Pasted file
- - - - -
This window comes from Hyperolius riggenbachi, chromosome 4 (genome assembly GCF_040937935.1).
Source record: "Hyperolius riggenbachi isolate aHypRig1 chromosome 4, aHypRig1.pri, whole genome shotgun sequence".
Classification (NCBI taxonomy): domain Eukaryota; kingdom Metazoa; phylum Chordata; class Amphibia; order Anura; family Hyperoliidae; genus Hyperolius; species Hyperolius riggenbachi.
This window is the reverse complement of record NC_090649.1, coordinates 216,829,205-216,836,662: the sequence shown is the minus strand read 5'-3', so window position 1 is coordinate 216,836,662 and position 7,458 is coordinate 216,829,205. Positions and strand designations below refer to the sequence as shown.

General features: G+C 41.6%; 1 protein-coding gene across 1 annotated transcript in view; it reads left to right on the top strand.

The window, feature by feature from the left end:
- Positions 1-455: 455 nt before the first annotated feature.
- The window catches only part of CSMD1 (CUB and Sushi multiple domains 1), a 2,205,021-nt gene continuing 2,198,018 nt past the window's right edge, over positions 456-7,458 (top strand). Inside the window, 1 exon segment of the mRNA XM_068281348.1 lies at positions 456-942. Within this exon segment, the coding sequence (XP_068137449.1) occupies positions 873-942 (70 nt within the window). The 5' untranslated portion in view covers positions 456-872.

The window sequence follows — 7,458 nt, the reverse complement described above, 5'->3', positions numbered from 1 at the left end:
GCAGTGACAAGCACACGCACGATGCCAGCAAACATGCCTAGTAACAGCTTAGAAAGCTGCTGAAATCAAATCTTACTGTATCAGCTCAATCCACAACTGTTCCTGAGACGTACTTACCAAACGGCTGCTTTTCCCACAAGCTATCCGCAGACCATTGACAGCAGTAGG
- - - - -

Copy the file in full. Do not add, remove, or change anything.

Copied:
This window comes from Hyperolius riggenbachi, chromosome 4 (genome assembly GCF_040937935.1).
Source record: "Hyperolius riggenbachi isolate aHypRig1 chromosome 4, aHypRig1.pri, whole genome shotgun sequence".
Classification (NCBI taxonomy): domain Eukaryota; kingdom Metazoa; phylum Chordata; class Amphibia; order Anura; family Hyperoliidae; genus Hyperolius; species Hyperolius riggenbachi.
This window is the reverse complement of record NC_090649.1, coordinates 216,829,205-216,836,662: the sequence shown is the minus strand read 5'-3', so window position 1 is coordinate 216,836,662 and position 7,458 is coordinate 216,829,205. Positions and strand designations below refer to the sequence as shown.

General features: G+C 41.6%; 1 protein-coding gene across 1 annotated transcript in view; it reads left to right on the top strand.

The window, feature by feature from the left end:
- Positions 1-455: 455 nt before the first annotated feature.
- The window catches only part of CSMD1 (CUB and Sushi multiple domains 1), a 2,205,021-nt gene continuing 2,198,018 nt past the window's right edge, over positions 456-7,458 (top strand). Inside the window, 1 exon segment of the mRNA XM_068281348.1 lies at positions 456-942. Within this exon segment, the coding sequence (XP_068137449.1) occupies positions 873-942 (70 nt within the window). The 5' untranslated portion in view covers positions 456-872.

The window sequence follows — 7,458 nt, the reverse complement described above, 5'->3', positions numbered from 1 at the left end:
GCAGTGACAAGCACACGCACGATGCCAGCAAACATGCCTAGTAACAGCTTAGAAAGCTGCTGAAATCAAATCTTACTGTATCAGCTCAATCCACAACTGTTCCTGAGACGTACTTACCAAACGGCTGCTTTTCCCACAAGCTATCCGCAGACCATTGACAGCAGTAGG